Before considering cloud-based data protection, it is important to first understand the basics of cloud, which can sometimes be foggy (at best). With trade magazines and publications defining the "cloud" in a number of different ways, IT managers and executives are often confused about the true meaning of the term; however the recent maturation of cloud-based services has helped the definition become more focused.
In a nutshell, there are two main types of cloud-based data protection services: public and private. The public cloud is where data is on a shared infrastructure. In a private cloud, data is on dedicated infrastructure and the owners of that data share no part of it with others. There are variations of the public and private cloud, including combinations of the two that result in a "semi-private cloud," but for the sake of clarity, we will stay away from that topic.
In data protection, there are some popular configurations to consider. The first is disaster recovery to a private cloud, which assumes an existing solution is onsite and has a backup copy and perhaps an archive copy. Usually this involves a system with disks and/or tape that keeps the data protected for a set duration of time. It then assumes that users want to automate disaster recovery to another location. Customers who need this cloud offering typically want to move away from a tape solution or have not yet installed a disaster recovery technology.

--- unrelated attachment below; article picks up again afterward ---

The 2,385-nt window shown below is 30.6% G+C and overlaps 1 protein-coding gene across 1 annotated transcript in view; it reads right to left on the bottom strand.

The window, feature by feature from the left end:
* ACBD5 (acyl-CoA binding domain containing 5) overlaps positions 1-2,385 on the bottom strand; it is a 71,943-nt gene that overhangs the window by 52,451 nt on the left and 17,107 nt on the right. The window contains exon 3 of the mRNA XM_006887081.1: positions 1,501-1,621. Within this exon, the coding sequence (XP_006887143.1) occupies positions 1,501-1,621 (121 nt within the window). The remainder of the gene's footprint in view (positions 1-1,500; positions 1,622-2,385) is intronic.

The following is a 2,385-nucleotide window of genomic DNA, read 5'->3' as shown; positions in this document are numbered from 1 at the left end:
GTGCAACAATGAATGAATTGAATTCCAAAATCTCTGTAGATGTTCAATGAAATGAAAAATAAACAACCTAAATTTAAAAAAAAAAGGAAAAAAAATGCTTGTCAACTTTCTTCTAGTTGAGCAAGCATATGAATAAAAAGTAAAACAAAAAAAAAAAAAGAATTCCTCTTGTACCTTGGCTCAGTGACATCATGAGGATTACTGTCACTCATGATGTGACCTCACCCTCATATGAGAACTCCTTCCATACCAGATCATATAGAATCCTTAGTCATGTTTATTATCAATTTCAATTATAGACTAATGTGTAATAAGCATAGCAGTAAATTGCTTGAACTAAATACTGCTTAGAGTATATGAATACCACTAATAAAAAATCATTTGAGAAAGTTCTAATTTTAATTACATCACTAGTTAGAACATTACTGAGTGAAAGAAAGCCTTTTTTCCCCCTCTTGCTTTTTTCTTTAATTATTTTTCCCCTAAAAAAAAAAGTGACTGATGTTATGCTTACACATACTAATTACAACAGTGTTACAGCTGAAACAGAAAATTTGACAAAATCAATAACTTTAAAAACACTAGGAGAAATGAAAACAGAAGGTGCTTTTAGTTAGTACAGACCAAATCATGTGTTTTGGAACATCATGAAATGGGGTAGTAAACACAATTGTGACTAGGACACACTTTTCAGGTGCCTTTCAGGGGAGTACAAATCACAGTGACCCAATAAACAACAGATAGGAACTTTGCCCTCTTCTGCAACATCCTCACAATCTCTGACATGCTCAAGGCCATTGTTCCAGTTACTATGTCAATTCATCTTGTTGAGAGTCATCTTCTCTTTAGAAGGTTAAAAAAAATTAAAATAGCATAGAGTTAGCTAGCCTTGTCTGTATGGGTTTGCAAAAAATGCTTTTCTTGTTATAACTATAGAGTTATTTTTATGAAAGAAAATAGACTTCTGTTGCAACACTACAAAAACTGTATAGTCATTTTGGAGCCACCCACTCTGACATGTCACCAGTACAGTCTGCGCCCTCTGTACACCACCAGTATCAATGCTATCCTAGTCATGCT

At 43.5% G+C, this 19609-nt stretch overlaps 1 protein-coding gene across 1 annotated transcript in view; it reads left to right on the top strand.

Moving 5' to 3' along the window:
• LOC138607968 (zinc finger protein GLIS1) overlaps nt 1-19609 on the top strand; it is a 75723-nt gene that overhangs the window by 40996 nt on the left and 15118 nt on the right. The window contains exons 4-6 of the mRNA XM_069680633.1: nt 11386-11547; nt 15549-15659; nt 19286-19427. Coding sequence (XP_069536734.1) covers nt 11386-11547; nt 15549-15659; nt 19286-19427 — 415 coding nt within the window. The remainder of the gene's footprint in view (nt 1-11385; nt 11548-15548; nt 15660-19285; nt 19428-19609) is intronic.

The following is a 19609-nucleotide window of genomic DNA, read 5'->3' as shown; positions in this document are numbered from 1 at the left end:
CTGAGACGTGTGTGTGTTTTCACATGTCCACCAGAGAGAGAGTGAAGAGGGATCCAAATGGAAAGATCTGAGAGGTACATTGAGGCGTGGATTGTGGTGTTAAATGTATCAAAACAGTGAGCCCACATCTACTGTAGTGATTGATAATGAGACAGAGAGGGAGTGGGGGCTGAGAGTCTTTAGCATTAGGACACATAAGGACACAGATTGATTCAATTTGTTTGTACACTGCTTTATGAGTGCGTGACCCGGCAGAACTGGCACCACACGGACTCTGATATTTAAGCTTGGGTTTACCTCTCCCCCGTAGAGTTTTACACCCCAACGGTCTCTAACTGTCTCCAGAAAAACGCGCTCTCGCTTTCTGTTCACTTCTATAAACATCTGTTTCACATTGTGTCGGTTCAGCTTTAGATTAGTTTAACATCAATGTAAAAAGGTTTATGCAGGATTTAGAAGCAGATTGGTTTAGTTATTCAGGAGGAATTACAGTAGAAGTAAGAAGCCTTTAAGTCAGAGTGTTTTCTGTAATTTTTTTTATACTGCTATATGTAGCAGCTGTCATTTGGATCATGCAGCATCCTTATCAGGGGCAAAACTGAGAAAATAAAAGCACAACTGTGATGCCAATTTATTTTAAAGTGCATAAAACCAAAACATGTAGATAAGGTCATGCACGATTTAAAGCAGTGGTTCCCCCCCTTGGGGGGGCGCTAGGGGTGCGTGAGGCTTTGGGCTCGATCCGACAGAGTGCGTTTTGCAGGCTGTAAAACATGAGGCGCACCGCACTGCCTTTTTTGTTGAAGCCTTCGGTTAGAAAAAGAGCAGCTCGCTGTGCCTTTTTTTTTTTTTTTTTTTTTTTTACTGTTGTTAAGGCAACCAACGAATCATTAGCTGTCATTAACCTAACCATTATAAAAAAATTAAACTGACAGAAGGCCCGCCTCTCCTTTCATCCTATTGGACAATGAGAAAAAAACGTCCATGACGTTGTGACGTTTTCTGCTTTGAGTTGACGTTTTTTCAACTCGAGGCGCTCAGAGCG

Full data protection recommends an off-site second backup copy or a disaster recovery copy. Disaster recovery to a private cloud could be to a secondary site owned by a customer (at another site or building) or could be hosted by a managed service provider (MSP) who provides data protection as a service. If users go to a third party MSP for disaster recovery and wish to have it in a private cloud (no shared infrastructure), it can become cost prohibitive due to the MSP needing dedicated resources assigned only to that user.
What is the difference between customer’s hosted private cloud and MSP hosted Private cloud? Lets drill into that for a moment
By Jarrett Potts, Director of Marketing for STORServer.